6:30 a.m. I usually wake up at 6:30. Half the week I stay in Port Washington, on Long Island. That’s where my two beautiful daughters live. The days when I don’t have my girls, I’m on West 9th Street, where I share a townhouse with my girlfriend, Brittley Jarrell, who is the chief operating officer of Core. I’ve always been very active — I work out about four or five times a week. It’s usually a bike ride, between 20 to 75 miles [before work], and it’s usually loops in Central Park. Today, I ran seven miles along the Hudson. I also try to meet with my trainer once a week, to do push-ups, pull-ups, the rowing machine and rope-climbing, like back in my army days in South Africa. I was in the army for two years. There was six months of basic training, which was brutal. I was living in the bush, crazy stuff.
7:30 a.m. When I stay on Long Island, I take my daughters to school. Then I go home and start checking emails on my iPhone. There’s a 9:11 train that I usually take into the city. When I’m here, I will help Brittley take her boys to school. Then I will hop in the shower and do my emails from the apartment.
10:00 a.m. to noon Most mornings, I’m in the office by 10. Today, I had a conference call with the sales team at 93 Worth, a 92-unit condo conversion in Tribeca. Sales started in early December, and more than a dozen contracts have been signed already. Whenever you open a building, you have nearly constant engagement with the sales team and the developer. The first two weeks are very intense.
But it’s a good problem to have. I spend about 15 to 20 percent of my time working on new business, which means meeting with new agents. We have about 70 employees, and we have two offices. We’re opening a third one, on the Upper East Side [at 673 Madison Avenue], in mid-February. It will be a showroom and will house 30 agents.
Noon I don’t really do lunch meetings because they’re long, and I only have so many hours in the day. So, I usually eat on the run or get something in the office. A turkey sandwich, that’s usually my go-to, but I pretty much eat anything. Last Wednesday I had a meeting at noon with Michael Stern, managing partner of JDS Development Group, which is building Walker Tower, a 53-unit condo. We met at the sales office in Chelsea. The project is going well. We’ve sold a significant amount. [StreetEasy shows that 40 percent of the building has sold.]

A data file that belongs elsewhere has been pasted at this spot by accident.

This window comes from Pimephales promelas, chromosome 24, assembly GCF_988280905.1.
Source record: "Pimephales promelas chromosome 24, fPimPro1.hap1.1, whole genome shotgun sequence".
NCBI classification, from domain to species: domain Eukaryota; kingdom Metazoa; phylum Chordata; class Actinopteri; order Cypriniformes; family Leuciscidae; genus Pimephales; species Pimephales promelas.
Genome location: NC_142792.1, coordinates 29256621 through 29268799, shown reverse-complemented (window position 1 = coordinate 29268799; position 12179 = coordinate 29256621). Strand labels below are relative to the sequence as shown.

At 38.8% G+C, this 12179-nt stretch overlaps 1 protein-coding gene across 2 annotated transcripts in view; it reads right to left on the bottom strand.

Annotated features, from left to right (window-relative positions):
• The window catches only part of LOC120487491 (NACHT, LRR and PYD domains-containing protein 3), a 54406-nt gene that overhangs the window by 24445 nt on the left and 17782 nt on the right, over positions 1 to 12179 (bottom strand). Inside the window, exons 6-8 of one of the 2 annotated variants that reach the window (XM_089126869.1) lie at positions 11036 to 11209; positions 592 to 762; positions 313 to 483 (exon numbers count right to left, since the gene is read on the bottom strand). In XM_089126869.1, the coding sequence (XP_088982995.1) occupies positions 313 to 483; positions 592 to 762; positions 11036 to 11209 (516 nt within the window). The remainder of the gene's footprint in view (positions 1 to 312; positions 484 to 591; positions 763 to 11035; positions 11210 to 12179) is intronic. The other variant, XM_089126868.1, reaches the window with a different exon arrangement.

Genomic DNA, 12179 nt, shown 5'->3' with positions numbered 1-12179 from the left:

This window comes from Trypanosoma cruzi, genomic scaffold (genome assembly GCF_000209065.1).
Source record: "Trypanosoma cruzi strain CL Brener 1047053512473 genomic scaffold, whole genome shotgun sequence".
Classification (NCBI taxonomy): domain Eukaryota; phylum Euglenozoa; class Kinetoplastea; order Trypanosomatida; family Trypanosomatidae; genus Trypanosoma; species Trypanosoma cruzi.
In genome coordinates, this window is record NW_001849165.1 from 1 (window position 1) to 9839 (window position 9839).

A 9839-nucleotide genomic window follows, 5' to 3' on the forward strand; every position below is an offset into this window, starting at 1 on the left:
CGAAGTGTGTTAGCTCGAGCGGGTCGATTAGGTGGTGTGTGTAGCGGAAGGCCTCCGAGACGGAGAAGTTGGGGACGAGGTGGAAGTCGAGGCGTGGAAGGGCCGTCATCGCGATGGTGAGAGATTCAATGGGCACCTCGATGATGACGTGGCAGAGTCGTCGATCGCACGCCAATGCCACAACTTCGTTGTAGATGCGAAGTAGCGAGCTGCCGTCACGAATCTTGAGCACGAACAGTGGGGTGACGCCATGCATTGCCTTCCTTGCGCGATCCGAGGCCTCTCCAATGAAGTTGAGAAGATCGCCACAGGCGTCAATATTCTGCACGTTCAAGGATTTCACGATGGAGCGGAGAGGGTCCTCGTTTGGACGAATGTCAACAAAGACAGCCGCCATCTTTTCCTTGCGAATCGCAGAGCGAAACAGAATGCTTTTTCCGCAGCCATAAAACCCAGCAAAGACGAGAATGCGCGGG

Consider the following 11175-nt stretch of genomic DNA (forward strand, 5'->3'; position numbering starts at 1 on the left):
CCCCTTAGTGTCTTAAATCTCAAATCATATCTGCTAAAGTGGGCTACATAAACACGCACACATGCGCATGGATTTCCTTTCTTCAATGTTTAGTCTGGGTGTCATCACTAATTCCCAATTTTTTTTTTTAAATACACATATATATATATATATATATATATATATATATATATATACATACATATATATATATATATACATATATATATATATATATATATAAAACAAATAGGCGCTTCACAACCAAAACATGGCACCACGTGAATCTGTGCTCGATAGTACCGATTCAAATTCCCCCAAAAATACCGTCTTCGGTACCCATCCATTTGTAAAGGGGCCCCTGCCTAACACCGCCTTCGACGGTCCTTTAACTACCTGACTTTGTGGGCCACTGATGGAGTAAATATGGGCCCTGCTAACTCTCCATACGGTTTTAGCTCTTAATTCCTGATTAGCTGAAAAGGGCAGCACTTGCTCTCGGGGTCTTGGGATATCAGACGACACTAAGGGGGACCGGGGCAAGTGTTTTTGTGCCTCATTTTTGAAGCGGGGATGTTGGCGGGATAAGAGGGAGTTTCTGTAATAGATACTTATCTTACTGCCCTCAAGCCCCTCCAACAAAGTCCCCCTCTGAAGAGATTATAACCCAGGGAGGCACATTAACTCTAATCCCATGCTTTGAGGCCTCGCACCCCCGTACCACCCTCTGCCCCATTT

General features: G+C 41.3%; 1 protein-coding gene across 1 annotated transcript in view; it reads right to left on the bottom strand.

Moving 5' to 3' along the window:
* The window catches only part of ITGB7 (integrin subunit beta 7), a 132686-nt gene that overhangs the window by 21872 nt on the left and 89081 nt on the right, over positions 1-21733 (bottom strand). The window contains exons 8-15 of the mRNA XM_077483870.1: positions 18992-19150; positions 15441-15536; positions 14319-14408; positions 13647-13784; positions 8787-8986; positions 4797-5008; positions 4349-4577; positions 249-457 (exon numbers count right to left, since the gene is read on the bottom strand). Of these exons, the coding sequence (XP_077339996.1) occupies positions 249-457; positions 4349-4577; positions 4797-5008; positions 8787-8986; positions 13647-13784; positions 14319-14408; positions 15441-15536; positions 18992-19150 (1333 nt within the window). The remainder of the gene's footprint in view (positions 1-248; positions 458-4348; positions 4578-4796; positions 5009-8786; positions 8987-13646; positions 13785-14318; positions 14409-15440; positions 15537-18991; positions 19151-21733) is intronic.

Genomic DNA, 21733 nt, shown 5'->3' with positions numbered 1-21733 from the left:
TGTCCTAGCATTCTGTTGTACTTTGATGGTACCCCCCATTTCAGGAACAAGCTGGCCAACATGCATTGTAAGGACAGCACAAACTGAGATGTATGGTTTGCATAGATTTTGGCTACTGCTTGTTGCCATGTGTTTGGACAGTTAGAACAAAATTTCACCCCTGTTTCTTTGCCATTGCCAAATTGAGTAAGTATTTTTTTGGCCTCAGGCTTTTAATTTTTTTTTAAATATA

2:00 p.m. to 5:00 p.m. Sometimes I will drop by our office on Seventh Avenue to check in, and an agent will pull me aside to ask about a deal. For example, Emily Beare needed advice on a $95 million listing she has at 15 Central Park West. We have property lists of people who are really affluent, so we reach out and let them know the unit is available. Emily also represented the seller, Leroy Schecter, in his purchase of the Rothschild Mansion on the Upper East Side for $25 million. I pulled some comps together and helped with the negotiation.
5:00 p.m. If I have my girls, I’m heading home to be with them. I am very involved with their after-school activities, so I will take Ava [who is 11] to tennis and pick up Ella [who is 6] from dancing. I love to cook — maybe some chicken, or pasta, though my recipes are expanding. And Ava likes to bake, so once a week after dinner, we’re baking.
6:00 p.m. to 8:00 p.m. If I’m in the city, I will go home and play sax for a while. I keep a tenor sax in Manhattan; my two altos are on Long Island. I keep my soprano sax here [at Core’s headquarters, at Fifth Avenue and 16th Street] and sometimes I play at night when nobody is around. The acoustics are really good in here. I played the sax in jazz bands — I played at the Blue Note, the Cupping Room Café and the Village Gate before it became a CVS. Every once in a while I will still go to see jazz, like at the Village Vanguard.
8:00 p.m. to 10:00 p.m. I skip the charity events; I usually just write a check. So we will have dinner in the apartment or go out to Tertulia, on Sixth Avenue, or Alta, on 10th Street. I don’t watch much TV — maybe Monday Night Football, or the Tour de France, or some cricket if it’s on. I also read a lot. I just finished “King Leopold’s Ghost,” about North Africa and the Belgian Congo. I also like GQ and Vanity Fair. And Seth Godin’s blog, about marketing, but I don’t really focus on real estate too much.
10 p.m. onward I’m in bed between 11:30 and 1, depending on how many emails I have. I like to start my day with a clean slate.
As reported by C.J. Hughes
A sampling of last week’s press coverage of CORE and CORE properties.
“Predicting the 2013 Market”
The Real Deal
Industry professionals, including CORE Executive Vice President Michael Graves, reflect on 2012 and weigh in on what’s ahead in 2013.
One Museum Mile at 1280 Fifth Avenue is featured in a piece that dissects how and why buildings are given their names. CORE Managing Director, Tom Postilio, explains the marketing efforts behind our new development which will soon be home to the Museum for African Art.